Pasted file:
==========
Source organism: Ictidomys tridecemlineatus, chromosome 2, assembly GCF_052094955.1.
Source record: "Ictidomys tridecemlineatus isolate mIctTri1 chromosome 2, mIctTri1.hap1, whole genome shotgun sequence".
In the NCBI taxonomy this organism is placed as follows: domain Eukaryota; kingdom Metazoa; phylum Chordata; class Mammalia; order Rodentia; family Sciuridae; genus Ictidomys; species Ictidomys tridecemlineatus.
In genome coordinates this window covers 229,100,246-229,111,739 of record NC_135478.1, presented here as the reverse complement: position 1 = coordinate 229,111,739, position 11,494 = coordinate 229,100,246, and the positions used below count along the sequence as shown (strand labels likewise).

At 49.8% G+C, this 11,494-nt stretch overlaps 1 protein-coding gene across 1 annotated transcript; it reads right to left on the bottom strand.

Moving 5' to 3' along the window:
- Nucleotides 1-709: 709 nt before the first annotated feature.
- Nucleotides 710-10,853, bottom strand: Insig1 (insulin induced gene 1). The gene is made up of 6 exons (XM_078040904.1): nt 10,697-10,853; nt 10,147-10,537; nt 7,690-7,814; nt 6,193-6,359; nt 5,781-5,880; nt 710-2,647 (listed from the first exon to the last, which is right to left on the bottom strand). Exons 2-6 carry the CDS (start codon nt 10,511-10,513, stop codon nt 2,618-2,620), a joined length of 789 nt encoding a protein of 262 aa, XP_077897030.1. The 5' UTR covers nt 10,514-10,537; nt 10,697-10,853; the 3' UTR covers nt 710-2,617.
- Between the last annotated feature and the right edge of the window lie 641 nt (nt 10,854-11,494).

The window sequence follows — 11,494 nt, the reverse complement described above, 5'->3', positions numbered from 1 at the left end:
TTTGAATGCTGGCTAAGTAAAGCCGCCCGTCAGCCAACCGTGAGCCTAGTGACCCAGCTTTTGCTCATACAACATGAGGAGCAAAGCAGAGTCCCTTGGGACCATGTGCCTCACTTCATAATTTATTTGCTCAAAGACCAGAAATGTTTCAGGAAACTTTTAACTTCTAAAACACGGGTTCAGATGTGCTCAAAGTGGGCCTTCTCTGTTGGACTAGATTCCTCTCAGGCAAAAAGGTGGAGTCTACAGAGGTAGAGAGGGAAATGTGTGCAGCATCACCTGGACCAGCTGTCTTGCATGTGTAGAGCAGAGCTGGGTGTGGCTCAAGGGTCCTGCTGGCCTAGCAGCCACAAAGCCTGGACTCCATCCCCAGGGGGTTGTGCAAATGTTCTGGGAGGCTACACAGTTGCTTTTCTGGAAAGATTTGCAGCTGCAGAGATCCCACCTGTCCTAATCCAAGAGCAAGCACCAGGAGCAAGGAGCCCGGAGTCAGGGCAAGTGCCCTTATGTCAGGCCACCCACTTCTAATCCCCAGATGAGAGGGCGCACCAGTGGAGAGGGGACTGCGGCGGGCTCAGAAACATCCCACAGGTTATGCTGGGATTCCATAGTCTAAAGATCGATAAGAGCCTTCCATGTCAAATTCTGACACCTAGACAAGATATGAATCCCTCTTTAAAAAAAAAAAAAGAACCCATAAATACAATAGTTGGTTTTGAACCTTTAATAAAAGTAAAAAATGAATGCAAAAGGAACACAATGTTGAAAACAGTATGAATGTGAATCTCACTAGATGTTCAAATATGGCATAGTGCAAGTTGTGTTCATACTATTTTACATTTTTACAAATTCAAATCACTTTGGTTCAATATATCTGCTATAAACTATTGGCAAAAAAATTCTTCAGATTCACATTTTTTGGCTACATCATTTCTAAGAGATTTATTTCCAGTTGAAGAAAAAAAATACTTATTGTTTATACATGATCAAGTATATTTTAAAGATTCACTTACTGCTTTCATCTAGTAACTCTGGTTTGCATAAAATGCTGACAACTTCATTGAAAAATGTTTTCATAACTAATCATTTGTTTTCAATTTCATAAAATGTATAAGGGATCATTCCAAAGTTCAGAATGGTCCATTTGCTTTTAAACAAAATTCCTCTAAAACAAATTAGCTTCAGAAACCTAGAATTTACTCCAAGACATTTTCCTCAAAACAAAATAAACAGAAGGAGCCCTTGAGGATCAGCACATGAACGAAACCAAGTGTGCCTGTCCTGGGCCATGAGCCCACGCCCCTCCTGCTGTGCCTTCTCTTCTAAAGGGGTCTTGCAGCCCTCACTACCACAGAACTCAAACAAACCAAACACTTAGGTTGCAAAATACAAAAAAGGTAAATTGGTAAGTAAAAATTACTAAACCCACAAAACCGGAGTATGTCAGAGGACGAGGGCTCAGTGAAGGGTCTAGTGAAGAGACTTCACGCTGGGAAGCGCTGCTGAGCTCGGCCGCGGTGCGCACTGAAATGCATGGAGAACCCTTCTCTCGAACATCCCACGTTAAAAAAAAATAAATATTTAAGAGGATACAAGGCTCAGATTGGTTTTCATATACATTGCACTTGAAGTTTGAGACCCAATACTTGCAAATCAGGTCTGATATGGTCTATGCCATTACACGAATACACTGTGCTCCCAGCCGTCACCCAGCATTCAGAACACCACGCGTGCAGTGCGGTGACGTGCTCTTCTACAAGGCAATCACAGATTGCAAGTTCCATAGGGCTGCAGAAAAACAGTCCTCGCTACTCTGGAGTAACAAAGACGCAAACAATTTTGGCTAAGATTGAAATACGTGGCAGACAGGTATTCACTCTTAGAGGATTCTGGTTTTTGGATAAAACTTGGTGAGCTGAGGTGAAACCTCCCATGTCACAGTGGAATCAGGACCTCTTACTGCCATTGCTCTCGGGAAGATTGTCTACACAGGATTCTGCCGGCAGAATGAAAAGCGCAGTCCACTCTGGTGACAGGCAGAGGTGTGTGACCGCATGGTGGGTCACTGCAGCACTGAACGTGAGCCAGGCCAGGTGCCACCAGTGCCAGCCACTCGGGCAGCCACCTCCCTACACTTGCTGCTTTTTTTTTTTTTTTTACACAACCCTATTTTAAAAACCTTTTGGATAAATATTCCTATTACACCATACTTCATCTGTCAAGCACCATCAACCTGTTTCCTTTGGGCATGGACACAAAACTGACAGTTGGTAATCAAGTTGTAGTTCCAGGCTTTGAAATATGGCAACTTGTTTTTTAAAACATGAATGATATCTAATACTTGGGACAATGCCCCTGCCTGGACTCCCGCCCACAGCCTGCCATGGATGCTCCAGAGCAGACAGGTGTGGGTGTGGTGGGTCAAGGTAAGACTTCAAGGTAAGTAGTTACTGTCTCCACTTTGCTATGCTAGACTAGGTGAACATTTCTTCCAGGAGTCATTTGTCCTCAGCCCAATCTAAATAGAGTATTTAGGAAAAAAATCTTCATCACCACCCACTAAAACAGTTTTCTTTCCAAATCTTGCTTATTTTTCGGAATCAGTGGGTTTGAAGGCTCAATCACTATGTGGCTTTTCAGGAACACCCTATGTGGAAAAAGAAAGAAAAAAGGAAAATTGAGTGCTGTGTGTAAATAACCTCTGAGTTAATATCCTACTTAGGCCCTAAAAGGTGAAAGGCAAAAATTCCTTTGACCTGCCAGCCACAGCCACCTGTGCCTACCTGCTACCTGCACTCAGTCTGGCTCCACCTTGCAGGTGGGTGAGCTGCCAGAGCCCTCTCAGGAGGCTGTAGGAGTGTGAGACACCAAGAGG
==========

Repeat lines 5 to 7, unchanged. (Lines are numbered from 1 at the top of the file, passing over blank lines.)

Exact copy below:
At 49.8% G+C, this 11,494-nt stretch overlaps 1 protein-coding gene across 1 annotated transcript; it reads right to left on the bottom strand.

Moving 5' to 3' along the window:
- Nucleotides 1-709: 709 nt before the first annotated feature.